"The person with the $80,000 car is not more worthy of having their claim resolved than somone who bought a $10,000 Kia," he said. "And I think in fact it's regressive to set it up that way."

The bill also runs afoul of a 2008 amicus brief in the Kaskin case offered by Attorney General J.B. Van Hollen, a Republican.

"With the threat of the heavy sanctions lifted, unscrupulous repair shops doubtless will tend to slide into the prior industry practices that led to the enactment of (the state's unauthorized repair rule) in the first place," the brief states. "And an injured consumer will face a difficult task finding a private consumer law attorney willing to undertake such a case."

According to Milwaukee attorney Vince Megna, the so-called king of lemon laws, the cap on attorney fees will gut laws that protect consumers.

"Rather than say we're capping the fees, I think if you're truly going to do this, repeal those laws, because that's the honest thing to do," Megna told the committee last week. "It's not honest, it's not moral, to say we're capping attorney fees."

Megna's the kind of attorney that Republicans love to hate. He's won some of the biggest verdicts and lemon law settlements in the nation, as well as Kaskin's case.

But while Megna has gotten rich going up against car manufacturers, many cases the bill would impact are relatively small-time. And the attorneys who take them aren't always earning much.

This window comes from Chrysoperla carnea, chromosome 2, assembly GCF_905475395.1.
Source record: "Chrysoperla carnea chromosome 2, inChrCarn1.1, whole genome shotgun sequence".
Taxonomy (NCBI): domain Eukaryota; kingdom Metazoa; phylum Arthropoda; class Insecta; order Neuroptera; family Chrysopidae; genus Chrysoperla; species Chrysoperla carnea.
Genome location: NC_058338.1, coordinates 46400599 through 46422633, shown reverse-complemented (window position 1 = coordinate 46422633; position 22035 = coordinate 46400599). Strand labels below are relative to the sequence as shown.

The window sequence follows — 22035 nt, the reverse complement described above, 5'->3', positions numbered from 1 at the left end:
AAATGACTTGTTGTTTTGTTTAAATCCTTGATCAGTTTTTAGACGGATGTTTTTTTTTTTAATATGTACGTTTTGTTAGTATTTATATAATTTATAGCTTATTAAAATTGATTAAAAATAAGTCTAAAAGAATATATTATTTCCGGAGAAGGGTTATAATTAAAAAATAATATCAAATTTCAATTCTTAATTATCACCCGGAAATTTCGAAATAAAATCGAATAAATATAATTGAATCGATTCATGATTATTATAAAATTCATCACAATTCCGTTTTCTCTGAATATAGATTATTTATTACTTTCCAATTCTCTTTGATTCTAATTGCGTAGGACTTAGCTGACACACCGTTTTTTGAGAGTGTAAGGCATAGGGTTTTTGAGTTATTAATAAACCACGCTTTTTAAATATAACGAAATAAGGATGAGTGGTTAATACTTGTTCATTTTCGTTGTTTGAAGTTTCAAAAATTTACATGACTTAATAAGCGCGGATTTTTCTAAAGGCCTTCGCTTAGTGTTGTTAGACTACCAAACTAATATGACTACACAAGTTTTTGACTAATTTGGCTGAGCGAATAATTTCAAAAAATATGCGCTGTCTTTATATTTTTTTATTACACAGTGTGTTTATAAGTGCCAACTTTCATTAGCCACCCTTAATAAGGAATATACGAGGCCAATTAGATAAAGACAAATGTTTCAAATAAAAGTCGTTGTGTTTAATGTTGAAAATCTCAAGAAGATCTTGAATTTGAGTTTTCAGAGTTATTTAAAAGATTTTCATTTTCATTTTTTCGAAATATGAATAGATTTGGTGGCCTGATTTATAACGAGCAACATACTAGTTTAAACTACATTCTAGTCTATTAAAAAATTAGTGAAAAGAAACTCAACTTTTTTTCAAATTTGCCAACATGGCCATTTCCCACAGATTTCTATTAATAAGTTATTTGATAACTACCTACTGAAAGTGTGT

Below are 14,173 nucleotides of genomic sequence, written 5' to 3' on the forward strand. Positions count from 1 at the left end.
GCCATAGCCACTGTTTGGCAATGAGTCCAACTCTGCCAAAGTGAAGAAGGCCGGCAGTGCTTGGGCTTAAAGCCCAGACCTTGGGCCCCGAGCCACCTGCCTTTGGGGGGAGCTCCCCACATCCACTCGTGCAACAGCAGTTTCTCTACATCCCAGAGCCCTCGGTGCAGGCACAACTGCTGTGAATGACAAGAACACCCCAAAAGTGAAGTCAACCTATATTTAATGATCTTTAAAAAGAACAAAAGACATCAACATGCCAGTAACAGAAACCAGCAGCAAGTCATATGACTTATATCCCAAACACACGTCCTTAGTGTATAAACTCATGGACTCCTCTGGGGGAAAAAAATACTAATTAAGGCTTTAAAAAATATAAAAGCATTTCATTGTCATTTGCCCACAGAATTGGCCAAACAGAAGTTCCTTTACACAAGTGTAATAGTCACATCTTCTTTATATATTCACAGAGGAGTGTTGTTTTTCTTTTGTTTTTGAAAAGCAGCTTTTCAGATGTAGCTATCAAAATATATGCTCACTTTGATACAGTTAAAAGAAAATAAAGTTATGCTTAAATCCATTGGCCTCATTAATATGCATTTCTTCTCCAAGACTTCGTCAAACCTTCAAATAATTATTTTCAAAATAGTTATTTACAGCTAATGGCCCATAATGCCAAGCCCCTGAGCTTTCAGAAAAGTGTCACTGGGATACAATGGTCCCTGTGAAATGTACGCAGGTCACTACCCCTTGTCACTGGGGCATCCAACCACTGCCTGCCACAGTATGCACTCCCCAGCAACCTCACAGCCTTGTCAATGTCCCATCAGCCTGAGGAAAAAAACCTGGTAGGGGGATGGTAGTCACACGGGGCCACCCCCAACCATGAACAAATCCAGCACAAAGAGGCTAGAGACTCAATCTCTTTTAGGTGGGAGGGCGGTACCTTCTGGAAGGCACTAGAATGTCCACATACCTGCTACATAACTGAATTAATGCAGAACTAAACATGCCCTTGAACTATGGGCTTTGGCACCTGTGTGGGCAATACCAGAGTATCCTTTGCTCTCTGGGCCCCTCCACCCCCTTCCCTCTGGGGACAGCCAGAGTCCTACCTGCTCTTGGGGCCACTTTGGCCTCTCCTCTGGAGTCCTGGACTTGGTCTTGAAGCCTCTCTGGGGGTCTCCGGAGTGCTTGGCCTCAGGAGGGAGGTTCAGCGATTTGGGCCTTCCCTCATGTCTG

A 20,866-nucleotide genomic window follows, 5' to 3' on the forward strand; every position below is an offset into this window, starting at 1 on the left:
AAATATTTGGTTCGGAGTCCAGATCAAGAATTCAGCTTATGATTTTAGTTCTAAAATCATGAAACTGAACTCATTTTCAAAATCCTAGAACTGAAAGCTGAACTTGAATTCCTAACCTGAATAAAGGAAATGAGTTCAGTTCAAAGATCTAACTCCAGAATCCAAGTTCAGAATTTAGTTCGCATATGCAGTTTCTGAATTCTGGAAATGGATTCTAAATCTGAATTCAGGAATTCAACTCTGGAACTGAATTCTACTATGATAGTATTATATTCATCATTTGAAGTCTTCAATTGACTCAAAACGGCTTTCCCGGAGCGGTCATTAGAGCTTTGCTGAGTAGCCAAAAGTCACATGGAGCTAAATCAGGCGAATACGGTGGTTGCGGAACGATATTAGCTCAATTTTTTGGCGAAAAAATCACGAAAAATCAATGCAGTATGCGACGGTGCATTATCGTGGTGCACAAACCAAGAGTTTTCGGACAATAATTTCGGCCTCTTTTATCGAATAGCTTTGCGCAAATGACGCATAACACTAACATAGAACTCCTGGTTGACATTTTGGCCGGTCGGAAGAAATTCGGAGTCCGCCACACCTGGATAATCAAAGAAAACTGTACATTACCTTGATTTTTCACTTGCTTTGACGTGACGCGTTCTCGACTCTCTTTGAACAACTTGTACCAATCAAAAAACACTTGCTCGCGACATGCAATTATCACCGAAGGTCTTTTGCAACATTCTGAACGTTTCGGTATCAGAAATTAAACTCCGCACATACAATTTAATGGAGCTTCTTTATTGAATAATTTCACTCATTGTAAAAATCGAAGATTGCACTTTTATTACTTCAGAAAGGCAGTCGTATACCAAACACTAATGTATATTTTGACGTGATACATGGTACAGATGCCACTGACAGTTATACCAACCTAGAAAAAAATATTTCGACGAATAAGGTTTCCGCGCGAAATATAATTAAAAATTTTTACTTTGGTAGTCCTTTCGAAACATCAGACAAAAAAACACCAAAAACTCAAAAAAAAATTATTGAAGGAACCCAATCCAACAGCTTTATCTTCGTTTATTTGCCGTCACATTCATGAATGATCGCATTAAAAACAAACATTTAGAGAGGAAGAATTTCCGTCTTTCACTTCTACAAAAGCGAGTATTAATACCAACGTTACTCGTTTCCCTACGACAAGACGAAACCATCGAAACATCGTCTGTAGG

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"I only averaged about $50,000 a year the past three years," says David Dudley, who works with Reynolds Colbert at the Consumer Protection Law Office in Madison.

He says his $250-per-hour fee sometimes causes people to think he's rolling in dough. But nothing could be further from the truth, he says. He and Reynolds Colbert pay for rent and health insurance as well as Social Security and self-employment taxes.

"I'm like at $40,000 this year," he says. "I've got some good cases. I hope they pay out."

Reynolds Colbert says landlord-tenant disputes are a large segment of their business, cases where security deposits in the neighborhood of $600 are at stake. In those cases, the attorneys earn only their fee. And if their fees are capped, they're probably not going to take such cases because it won't be worth their time.

"If you live on a fixed income, you know, $1,000, $1,200 a month, you lose a $700 security deposit it's really a big deal," she says. "And if we don't get involved then these people have to say, 'Damn, I lost it.'"

If the law goes into effect, says Reynolds Colbert, firms like hers "will go out of business."

The bill potentially is yet another obstacle to civil court for those with a grievance against businesses. Also working through the Legislature is a proposal to shield drug and medical device makers from legal liability for FDA-approved products, a bill to eliminate punitive and compensatory damages in discrimination cases, a bill to reduce interest rates on damages owed by a defendant, and a bill to legalize discrimination against felons in hiring and firing matters.

And early this year, in another special session on jobs, the Legislature passed a "tort reform" package that, among other things, caps damages and shields nursing homes that neglect and abuse patients from many legal repercussions.